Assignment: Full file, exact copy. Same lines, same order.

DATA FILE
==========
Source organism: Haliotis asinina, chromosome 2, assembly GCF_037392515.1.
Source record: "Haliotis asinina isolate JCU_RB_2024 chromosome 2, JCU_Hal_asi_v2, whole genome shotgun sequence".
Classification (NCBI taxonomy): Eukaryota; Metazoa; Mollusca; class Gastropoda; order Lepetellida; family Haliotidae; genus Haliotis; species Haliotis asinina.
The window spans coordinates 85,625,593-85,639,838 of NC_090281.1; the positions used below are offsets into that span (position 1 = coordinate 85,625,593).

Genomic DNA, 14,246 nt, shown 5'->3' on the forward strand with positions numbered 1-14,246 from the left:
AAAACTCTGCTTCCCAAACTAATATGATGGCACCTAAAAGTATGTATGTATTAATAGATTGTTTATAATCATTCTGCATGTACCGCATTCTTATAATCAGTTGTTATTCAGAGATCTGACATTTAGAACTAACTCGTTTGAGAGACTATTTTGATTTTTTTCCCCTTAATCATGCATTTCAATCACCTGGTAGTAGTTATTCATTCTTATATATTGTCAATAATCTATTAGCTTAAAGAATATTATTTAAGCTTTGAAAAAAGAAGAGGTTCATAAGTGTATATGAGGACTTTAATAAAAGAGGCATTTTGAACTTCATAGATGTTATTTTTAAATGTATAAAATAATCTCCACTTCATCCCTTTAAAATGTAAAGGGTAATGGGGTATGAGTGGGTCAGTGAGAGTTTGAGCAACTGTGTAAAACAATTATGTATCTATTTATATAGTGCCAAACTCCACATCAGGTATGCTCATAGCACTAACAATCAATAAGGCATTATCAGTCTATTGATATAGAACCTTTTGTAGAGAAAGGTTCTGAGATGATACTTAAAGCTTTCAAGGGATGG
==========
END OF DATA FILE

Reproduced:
Source organism: Haliotis asinina, chromosome 2, assembly GCF_037392515.1.
Source record: "Haliotis asinina isolate JCU_RB_2024 chromosome 2, JCU_Hal_asi_v2, whole genome shotgun sequence".
Classification (NCBI taxonomy): Eukaryota; Metazoa; Mollusca; class Gastropoda; order Lepetellida; family Haliotidae; genus Haliotis; species Haliotis asinina.
The window spans coordinates 85,625,593-85,639,838 of NC_090281.1; the positions used below are offsets into that span (position 1 = coordinate 85,625,593).

Genomic DNA, 14,246 nt, shown 5'->3' on the forward strand with positions numbered 1-14,246 from the left:
AAAACTCTGCTTCCCAAACTAATATGATGGCACCTAAAAGTATGTATGTATTAATAGATTGTTTATAATCATTCTGCATGTACCGCATTCTTATAATCAGTTGTTATTCAGAGATCTGACATTTAGAACTAACTCGTTTGAGAGACTATTTTGATTTTTTTCCCCTTAATCATGCATTTCAATCACCTGGTAGTAGTTATTCATTCTTATATATTGTCAATAATCTATTAGCTTAAAGAATATTATTTAAGCTTTGAAAAAAGAAGAGGTTCATAAGTGTATATGAGGACTTTAATAAAAGAGGCATTTTGAACTTCATAGATGTTATTTTTAAATGTATAAAATAATCTCCACTTCATCCCTTTAAAATGTAAAGGGTAATGGGGTATGAGTGGGTCAGTGAGAGTTTGAGCAACTGTGTAAAACAATTATGTATCTATTTATATAGTGCCAAACTCCACATCAGGTATGCTCATAGCACTAACAATCAATAAGGCATTATCAGTCTATTGATATAGAACCTTTTGTAGAGAAAGGTTCTGAGATGATACTTAAAGCTTTCAAGGGATGG